10. I agree with wintertime.. One solution to this specific problem is to switch to a bounding volume hierarchy using spheres as the bounding volume, instead of aabbs. However, normally an octree would only put objects in leaf nodes, and the octree leaves your asteroids are in shouldnt touch the planet. Your large planet, however, would be linked in many many octree leaves.
  11. jeskeca

    How do Open World games work?

    The wow open world engine is a little different than farcry or arma, but it touches on similar issues and the file firmat has been reverse engineered... http://www.pxr.dk/wowdev/wiki/index.php?title=ADT/v18
  12. If i were making the game you described... I would start by coding the in-browser display engine. The best ways to code this are Flash or WebGL (could use Three.js). You could use unity, but users will need to install unity player, which is not ideal. The in-browser display engine will talk to the server for various things, like fetching areas of the world, assets, etc. This server could be in Ruby. If you want to prevent cheating, the player session could be fully controlled by the server. While this also could be done in Ruby, it isn't the best choice as it is slow and dynamic typed. Better IMO would be Java, C#, or even C++. For friend list and chat, there are ooen source XMPP servers you can use. For forums, there are open source options like phpBB.
  13. Python and pygame are a great easy way to get started with simple 2d games. C# and unity are a great way to get started with 3d games, and can be used to do 2d games as well. It is a bit more complex than pygame, but also more capable. I recommend you take one of those routes... Either one is fine. The biggest distinction between languages you will deal with right away is dynamic vs static typing. Dynamic typing means you dont declare types, but it also means the compiler can't check them for you. Most code for games is statically typed (usually c++), though dynamic scripting languages are also often used as well (python, lua). Javascript/v8 is fast, but not as fast as c# or c++, for many complex reasons. However, for starting out, this doesn't really matter. Js/webgl is plenty fast enough for what you need. Persobally, i think it is easier to deal with complex gaming APIs using static typing, so i would stay away from javascript or python for anything other than really simple projects. C# and C++ are more similar than different. One of the biggest differences is that C# uses a garbage collector and is memory-safe and type-safe but has gc pauses, while c++ uses manual memory management and manual pointer management but has no gc pauses. For AI research, there isn't a big difference. For real-time work, such as robotics vision, c++ is like preferred to avoid gc pauses. If you really want to do AI work, you should get an advanced degree in AI and get a job at a place that does robotics or AI research.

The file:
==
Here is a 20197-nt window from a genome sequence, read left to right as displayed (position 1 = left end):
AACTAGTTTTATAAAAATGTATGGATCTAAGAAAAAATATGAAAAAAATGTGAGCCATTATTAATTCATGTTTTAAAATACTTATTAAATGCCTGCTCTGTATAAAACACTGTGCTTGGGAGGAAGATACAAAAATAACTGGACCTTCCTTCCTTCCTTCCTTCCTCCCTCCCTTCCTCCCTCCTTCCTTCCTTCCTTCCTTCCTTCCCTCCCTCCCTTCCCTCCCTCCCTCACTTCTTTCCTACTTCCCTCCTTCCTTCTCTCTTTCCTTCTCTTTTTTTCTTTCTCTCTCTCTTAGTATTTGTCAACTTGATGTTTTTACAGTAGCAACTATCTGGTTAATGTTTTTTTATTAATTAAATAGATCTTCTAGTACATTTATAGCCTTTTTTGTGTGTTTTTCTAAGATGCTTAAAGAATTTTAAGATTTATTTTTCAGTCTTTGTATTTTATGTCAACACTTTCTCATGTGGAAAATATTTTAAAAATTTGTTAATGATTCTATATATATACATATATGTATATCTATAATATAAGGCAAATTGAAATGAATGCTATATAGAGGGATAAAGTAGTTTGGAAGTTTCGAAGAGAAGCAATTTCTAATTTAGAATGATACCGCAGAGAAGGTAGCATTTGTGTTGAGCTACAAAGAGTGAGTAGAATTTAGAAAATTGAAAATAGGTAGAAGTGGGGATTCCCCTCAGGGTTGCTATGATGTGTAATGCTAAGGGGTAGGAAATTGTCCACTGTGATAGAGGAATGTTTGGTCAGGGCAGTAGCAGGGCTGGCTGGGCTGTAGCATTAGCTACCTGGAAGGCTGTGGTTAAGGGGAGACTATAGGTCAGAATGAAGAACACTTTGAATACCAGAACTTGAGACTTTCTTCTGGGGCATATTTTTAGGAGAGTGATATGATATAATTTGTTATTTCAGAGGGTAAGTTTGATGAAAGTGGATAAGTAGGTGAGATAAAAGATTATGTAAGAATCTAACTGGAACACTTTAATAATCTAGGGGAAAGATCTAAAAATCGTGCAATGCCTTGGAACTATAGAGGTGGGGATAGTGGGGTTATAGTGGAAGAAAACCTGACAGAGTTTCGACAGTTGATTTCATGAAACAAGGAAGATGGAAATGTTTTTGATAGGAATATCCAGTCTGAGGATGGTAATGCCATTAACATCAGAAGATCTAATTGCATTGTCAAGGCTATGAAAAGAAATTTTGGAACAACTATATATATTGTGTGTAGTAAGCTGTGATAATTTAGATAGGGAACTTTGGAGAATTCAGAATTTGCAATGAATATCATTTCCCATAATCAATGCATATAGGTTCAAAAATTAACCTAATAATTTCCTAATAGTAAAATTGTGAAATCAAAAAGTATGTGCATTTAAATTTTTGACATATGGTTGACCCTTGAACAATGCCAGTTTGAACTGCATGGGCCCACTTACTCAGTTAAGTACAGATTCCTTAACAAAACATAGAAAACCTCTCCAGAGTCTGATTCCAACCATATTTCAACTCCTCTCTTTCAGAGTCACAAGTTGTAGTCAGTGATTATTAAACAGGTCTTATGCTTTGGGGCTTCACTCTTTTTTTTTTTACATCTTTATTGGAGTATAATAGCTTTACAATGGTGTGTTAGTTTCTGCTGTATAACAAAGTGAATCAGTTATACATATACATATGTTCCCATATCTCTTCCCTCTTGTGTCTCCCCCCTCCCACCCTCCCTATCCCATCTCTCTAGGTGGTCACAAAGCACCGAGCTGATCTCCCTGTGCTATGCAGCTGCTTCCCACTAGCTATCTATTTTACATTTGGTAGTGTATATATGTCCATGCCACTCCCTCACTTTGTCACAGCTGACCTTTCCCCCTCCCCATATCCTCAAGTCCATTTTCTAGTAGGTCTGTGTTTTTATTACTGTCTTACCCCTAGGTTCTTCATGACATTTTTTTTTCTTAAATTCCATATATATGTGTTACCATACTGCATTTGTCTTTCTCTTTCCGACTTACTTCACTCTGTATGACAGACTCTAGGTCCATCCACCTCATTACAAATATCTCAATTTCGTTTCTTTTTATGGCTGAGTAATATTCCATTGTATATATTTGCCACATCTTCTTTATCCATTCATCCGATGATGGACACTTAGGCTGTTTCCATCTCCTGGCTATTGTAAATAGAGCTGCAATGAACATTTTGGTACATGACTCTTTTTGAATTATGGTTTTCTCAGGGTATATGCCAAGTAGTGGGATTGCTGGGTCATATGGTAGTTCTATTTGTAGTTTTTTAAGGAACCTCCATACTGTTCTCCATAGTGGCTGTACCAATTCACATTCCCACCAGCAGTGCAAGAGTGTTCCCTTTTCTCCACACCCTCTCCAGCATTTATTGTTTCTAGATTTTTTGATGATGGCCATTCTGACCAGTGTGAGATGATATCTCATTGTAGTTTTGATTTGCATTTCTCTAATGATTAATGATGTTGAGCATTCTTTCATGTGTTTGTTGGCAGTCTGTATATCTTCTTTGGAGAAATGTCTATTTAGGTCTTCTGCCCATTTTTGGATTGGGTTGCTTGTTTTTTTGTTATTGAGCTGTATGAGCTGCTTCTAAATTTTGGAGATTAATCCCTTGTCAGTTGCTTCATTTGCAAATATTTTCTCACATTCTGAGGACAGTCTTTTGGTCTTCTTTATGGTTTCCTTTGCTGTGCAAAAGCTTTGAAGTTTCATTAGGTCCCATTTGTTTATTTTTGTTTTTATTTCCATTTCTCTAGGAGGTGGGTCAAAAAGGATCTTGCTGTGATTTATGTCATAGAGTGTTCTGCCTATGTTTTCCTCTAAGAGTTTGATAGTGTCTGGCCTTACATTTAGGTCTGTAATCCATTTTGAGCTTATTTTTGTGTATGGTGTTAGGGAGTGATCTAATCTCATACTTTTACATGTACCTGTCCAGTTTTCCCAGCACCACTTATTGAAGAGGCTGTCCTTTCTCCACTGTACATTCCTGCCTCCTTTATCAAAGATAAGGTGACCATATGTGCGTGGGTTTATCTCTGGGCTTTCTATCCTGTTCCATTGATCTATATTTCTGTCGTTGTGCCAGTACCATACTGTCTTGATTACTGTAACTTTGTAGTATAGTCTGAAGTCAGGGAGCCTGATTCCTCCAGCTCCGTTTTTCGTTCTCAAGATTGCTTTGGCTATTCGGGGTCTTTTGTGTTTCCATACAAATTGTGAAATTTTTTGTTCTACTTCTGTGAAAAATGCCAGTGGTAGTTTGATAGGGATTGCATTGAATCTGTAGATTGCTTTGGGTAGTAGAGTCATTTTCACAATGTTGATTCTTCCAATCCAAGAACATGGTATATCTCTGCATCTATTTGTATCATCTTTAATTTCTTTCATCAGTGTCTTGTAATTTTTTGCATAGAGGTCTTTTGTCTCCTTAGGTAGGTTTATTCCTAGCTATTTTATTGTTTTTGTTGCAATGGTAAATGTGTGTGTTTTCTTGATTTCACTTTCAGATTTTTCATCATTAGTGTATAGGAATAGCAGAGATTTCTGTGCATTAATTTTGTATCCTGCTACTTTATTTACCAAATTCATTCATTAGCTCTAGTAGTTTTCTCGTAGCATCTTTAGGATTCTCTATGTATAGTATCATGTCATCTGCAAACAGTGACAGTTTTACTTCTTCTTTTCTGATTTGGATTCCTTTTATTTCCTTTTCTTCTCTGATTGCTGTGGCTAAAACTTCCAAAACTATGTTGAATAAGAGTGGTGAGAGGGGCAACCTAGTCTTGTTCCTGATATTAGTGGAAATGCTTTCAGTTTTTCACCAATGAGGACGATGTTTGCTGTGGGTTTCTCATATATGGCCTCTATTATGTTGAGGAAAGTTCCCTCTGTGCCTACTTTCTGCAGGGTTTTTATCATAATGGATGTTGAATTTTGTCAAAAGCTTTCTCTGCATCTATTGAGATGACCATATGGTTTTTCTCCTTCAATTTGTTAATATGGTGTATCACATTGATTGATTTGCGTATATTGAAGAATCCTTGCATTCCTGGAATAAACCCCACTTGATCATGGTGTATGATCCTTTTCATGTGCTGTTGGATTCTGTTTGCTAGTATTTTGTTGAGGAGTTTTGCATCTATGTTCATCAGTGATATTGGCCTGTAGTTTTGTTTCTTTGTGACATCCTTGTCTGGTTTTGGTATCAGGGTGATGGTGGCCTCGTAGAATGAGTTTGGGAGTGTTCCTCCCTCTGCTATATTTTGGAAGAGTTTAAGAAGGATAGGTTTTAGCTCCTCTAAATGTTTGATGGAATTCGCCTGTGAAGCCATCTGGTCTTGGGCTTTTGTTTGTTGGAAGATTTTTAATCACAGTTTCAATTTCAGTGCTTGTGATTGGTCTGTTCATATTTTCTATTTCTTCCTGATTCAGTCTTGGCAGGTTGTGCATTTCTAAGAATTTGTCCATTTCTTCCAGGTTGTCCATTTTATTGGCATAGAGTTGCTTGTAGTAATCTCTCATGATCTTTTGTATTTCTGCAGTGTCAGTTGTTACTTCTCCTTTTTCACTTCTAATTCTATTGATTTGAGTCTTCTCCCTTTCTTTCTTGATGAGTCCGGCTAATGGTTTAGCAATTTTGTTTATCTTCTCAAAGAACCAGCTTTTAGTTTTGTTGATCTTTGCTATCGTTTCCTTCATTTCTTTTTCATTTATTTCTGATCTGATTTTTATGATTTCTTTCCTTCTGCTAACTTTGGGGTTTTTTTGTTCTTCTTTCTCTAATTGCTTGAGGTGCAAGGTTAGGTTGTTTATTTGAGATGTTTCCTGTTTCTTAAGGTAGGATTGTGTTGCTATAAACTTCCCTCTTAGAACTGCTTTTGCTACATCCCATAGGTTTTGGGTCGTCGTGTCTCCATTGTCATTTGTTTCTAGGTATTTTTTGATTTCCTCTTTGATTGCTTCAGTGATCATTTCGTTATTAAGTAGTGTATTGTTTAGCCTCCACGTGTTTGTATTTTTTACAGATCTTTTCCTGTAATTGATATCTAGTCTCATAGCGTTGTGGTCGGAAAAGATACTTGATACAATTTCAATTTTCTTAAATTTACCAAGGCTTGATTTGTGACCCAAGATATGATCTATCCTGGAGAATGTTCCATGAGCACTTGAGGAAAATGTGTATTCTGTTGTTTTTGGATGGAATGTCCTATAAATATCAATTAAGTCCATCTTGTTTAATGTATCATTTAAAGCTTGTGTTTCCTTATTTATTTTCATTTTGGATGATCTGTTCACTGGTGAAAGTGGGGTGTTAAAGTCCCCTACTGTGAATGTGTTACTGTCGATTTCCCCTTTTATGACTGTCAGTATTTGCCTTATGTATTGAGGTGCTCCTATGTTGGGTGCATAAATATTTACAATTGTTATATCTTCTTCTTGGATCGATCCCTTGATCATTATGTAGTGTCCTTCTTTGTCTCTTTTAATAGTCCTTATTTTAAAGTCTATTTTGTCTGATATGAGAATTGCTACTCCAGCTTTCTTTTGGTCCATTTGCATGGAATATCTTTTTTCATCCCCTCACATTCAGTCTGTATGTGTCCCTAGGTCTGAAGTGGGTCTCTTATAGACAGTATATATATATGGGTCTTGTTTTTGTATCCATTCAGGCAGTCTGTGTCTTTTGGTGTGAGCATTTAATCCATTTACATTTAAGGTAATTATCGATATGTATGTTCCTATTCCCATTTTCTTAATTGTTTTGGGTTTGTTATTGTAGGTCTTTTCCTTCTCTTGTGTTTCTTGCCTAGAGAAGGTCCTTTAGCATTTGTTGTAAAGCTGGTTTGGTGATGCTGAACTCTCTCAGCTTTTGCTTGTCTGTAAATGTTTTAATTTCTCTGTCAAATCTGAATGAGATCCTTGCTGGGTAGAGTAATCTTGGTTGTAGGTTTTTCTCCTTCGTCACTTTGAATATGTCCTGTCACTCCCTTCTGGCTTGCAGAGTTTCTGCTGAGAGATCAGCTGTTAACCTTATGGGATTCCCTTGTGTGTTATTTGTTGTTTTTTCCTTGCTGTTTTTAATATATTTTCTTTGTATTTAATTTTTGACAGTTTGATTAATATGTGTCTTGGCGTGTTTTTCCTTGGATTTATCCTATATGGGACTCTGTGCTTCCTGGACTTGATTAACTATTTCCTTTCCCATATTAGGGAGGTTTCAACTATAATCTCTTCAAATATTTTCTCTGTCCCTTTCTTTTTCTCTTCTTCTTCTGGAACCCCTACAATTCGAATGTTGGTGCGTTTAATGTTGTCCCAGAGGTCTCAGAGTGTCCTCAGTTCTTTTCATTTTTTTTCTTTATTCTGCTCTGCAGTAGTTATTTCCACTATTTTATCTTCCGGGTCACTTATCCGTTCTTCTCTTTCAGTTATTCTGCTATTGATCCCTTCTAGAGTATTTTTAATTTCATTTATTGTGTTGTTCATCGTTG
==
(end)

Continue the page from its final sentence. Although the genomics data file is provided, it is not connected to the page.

14. jeskeca

    Material manager

    The fastest way to lookup a key match is a hashtable. A binary tree im sure is also fine. You dont need to use the same datastructure for indexed lookups as for storing the data. If you really prefer a certain in memory layout, then use it... And just index into that layout for fast lookup.
  15. I understand the frustration. Many engines are made to be flexible without changing the code, and this comes at a high cost. Both in complexity, and maintainability. However, don't let your frustration with open source ogre or a half baked kickstarter project cloud your vision. Unity and UE4 are solid commercial engines, which will be around for a long time, and which have lots of functionality you probably want (animation, shadowmapping, deferred shading, hdr, particle systems, cross platform) Are they right for your project? I think unless there is a deal-breaker, you will probably ship the game sooner with unity or ue4. A deal breaker might be GPU skinning (afaik neither unity or ue4 do this), or the need for 80%+ performance efficiency, or extensive custom render passes.